Are you foiled by foiling?

Don’t worry. Sam Ross came to the rescue at the National Watersports Festival 2017 with a superb clinic explaining the Whys and Wherefores of foiling – along with the Who, What, Where’s and How’s!


“What hooked you to windsurfing?” Sam asked. We all agreed. What hooks us irretrievably is, of course, planing.

Seems like a good enough reason to me!


The Anatomy of a Foil

Foils can be used on a wide variety of craft – windsurfers, kiteboards, round the world yachts… and, new to the market, there are even some windSUPs suitable for foiling. But what is a foil? It comprises of the following parts;

  1. The Mast
    1. Foiling it seems is designed to foil you. The long piece that looks like a big fin is called The Mast.
    2. A short mast would be 65-75cm; a long mast 95-100cm. Kitesurfers use particularly long masts, up to 130cm.
    3. The benefits of a short mast is that when you rise on the foil, you are not as high out of the water, so it is useful when you are new to foiling.
    4. A long mast is more suitable for chop.
    5. Sam’s advice if you are buying your own foil, however, was that you will very quickly move past the need for a short mast.
  2. The Fuselage or Strut
    1. This is the cross piece on which the front and back ‘wings’ are affixed.
    2. A longer fuselage gives more stability (not lift) and having the wings further apart makes it easier to point upwind.
    3. 75cm would be a short fuselage.
  3. Wings
    1. Front Wing – also known as the ‘Lift’ wing. The wings have curved ends and the curve should be upwards on the front wing. A large wing is for low wind, a small wing for high wind. On a large wing, you could be able to plane in 8kts of wind with a 7.8m sail. There are those in the PWA who claim that they can plane in 4kts!
    2. Back Wing – also known as the ‘Stability’ wing. The curves should point downwards on the back wing. A large back wing gives stability, especially downwind, while a small back wing will give more speed. It is also possible to alter the angle of attack of the back wing.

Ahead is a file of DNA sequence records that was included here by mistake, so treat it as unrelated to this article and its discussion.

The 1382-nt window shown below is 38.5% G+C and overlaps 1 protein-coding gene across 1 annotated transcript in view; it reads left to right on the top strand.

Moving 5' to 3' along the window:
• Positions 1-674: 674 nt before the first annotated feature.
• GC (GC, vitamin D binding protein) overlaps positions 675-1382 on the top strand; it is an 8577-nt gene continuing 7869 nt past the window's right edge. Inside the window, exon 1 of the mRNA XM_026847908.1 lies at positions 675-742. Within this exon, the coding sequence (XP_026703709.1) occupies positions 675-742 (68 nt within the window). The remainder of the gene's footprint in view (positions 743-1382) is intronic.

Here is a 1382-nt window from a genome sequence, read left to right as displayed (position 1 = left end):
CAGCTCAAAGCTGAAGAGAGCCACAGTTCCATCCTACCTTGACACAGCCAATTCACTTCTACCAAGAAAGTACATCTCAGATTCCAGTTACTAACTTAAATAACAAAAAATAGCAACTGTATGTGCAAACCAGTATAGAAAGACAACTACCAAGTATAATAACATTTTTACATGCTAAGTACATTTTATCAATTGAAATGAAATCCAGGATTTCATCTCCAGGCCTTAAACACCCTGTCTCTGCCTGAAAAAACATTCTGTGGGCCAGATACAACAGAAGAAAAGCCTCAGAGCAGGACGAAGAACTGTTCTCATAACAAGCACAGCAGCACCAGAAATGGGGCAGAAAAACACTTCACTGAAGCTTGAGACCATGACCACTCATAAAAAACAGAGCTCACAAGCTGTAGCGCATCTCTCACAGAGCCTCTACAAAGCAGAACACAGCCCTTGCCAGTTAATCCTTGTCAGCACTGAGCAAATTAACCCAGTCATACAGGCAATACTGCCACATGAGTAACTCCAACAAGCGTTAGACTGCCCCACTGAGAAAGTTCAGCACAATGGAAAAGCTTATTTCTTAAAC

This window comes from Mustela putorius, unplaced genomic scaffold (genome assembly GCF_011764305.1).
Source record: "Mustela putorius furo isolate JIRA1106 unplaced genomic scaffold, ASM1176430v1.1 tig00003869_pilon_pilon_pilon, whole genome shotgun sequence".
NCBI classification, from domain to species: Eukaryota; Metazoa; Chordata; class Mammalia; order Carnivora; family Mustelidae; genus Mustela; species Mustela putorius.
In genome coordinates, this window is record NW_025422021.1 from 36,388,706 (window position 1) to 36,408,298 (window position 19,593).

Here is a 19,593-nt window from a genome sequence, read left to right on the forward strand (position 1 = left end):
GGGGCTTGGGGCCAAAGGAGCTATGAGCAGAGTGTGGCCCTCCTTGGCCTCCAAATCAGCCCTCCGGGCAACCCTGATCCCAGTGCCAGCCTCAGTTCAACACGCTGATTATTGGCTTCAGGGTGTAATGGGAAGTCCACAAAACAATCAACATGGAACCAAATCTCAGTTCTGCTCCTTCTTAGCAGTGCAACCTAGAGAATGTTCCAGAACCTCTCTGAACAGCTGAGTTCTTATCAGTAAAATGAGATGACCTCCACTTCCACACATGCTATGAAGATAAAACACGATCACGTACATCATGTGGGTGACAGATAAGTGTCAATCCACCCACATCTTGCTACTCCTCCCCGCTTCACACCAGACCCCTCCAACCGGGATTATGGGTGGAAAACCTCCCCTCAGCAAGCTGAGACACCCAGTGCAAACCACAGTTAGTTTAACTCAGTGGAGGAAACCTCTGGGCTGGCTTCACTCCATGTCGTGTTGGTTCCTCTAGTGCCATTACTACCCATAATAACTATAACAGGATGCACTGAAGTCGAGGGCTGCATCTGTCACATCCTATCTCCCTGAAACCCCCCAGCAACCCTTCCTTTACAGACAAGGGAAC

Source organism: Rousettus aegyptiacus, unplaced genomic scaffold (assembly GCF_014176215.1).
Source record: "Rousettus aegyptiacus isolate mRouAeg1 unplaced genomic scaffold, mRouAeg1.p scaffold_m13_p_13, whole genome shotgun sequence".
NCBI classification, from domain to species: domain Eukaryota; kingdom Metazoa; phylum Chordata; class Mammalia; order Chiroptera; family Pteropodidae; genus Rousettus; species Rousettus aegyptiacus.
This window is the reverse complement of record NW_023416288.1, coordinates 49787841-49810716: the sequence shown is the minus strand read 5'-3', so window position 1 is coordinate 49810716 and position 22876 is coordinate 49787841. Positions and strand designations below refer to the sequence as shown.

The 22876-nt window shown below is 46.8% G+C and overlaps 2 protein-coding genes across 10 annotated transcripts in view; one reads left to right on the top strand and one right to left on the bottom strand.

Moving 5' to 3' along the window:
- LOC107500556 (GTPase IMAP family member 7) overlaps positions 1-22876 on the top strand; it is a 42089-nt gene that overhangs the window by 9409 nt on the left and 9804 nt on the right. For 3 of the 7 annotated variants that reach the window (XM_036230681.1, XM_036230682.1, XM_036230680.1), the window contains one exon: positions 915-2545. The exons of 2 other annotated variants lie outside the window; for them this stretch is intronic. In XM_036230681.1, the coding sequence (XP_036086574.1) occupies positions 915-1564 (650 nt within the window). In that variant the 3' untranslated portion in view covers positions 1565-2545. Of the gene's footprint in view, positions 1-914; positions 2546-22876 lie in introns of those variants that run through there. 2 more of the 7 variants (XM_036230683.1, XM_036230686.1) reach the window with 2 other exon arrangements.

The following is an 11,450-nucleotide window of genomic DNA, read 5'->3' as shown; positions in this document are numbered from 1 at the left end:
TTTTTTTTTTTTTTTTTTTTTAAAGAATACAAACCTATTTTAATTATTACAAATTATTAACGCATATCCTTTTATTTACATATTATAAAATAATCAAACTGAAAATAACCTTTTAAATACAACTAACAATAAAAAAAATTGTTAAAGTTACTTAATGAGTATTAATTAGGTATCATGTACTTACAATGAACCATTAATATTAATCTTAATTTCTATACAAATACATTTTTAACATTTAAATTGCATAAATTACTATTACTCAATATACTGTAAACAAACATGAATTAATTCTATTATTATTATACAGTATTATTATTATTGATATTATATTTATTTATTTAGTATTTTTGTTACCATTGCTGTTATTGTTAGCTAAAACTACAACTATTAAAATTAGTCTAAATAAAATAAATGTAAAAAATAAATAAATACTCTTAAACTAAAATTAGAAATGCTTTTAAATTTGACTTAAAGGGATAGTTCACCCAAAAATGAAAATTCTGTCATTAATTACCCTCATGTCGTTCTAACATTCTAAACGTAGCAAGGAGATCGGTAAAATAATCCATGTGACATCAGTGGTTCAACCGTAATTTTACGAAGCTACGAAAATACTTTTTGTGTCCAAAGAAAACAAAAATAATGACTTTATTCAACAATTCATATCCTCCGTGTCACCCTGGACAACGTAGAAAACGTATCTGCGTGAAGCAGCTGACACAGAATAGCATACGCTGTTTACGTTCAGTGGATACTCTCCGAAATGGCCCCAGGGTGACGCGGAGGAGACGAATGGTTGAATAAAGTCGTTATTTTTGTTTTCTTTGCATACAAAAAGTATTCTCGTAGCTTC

3. Wing Curvature – The curves are for control. A straighter wing will be more unstable and have more of a tendency to pop out.

What Board?

  1. The foil drives very hard into the fin box, so the recommendation is for a board with a deep tuttle box.
  2. You can get away with a normal fin box but the preference would be to reinforce it somehow.
  3. Sam uses his Starboard iSonic 117 and has not had problems, however he has heard some rather unnerving cracking sounds and did used to tie a leash to the back of the board in case it came adrift with the foil…!
  4. He also uses a 2004 Hypersonic and an old Formula board for foiling.

What Sail?

  1. Cammed sails work well; sails with cams under the boom are excellent as they keep the power low down.
  2. Fully battened wave sails also work well.
  3. A shorter boom is better.

THE KEY – Matching Board Width to Rig Size

  1. THE KEY is matching the width of the board to the rig size.
    1. 70 – 80 cm – Up to 6m
    2. >90cm – bigger rigs
  2. A narrower board is OK with a small rig, while a wide board pins down the foil.
  3. The width of the board near to the foil is important, so a pintail board is not recommended.
  4. Formula boards are particularly suited to foiling.

The Setup – Forget Everything You Know!

  1. Mast Foot
    1. 110cm from the back of the board.
    2. Too far forward will cause the board to rise up and down on the foil.
  2. Footstraps
    1. Think ‘STARFISH’! Front strap far forward and back strap far back.